New hires will struggle to succeed if they don’t know what success looks like. Therefore, development goals should be Specific, Measureable, Attainable, Relevant, and Time-bound.
Specific goals are boiled down to their most basic component and should be free of vague or moving targets (“Getting up to speed” is not specific). Measurable goals are quantifiable and not subject to the whims or moods of management. Attainable goals are realistic; during onboarding is not the time to set up a brick wall and expect the individual to crash through it. Relevant goals should relate to the job and not be an arbitrary test of persistence. Time-bound goals have reasonable, yet competitive deadlines so manager and employee can plan and pace the effort.
- Involve new hires in their own development
New hires tend to be “on their best behavior,” which sometimes manifests as agreeableness and letting managers take the lead in conversations. Thus, if an eager manager jumps right in and starts assembling a grand vision of success, the new hire might sit back and play a passive role to avoid appearing difficult or uncooperative.
In reality, the best, happiest employees are the ones who feel empowered and take ownership. Management should guide the development process but encourage new hires to contribute ideas, express professional goals, and, within the requirements and expectations of the given position, define their roles.
- Set time aside for Q&A
A good manager is tuned-in to what employees are experiencing not through some mystical gift for mindreading but simply by asking open-ended questions. Doing so is especially important with new and recent hires, who might not feel comfortable vocalizing their feelings. Questions can include: What do you like best about the role so far? What has been the biggest challenge or difficulty? What can I (or the company) do to help? What resources do you wish you had?
And be sure to follow through, even if the answer is “We can’t do that, but what we can do is …”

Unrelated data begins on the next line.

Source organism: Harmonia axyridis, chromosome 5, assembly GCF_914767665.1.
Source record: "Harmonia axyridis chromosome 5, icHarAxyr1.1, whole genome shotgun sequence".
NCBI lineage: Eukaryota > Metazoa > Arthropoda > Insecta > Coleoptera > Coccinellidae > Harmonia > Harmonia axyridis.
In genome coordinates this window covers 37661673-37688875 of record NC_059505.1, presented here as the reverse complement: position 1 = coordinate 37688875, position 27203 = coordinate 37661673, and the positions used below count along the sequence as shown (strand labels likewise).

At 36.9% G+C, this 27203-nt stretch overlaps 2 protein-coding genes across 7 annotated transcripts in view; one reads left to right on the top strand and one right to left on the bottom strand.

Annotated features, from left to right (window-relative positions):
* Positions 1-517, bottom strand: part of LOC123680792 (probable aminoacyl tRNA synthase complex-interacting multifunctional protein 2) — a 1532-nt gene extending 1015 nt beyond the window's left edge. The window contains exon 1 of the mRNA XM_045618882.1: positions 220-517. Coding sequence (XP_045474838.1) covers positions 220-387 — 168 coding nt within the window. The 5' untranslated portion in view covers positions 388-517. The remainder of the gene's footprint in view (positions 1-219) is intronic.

- Recognize that onboarding is ongoing
Though every job and company is different, a general onboarding plan might include 30-day, 60-day, and 90-day meetings to formally assess progress, adjust plans, revisit goals if necessary, and determine next steps (just remember that the purpose of these particular meetings is to provide constructive guidance, not to demand accountability).
But it shouldn’t end there. Policies and best practices need reinforcement. Company culture needs maintenance. Employee engagement needs to be monitored so management can accurately evaluate the organizational climate. In short, when new hires know management is invested in their long-term success, they are more likely to positively change and grow with the company.
If you build a successful onboarding program and implement it systematically, both the organization and new hires benefit in a multitude of ways through improved communication, increased collaboration, and a reinforcement of company culture. You’re also clearing obstacles to learning, making policies understandable, increasing productivity and engagement, reducing turnover, and, ultimately, improving business results. Isn’t all that worth a little extra effort and attention in the beginning?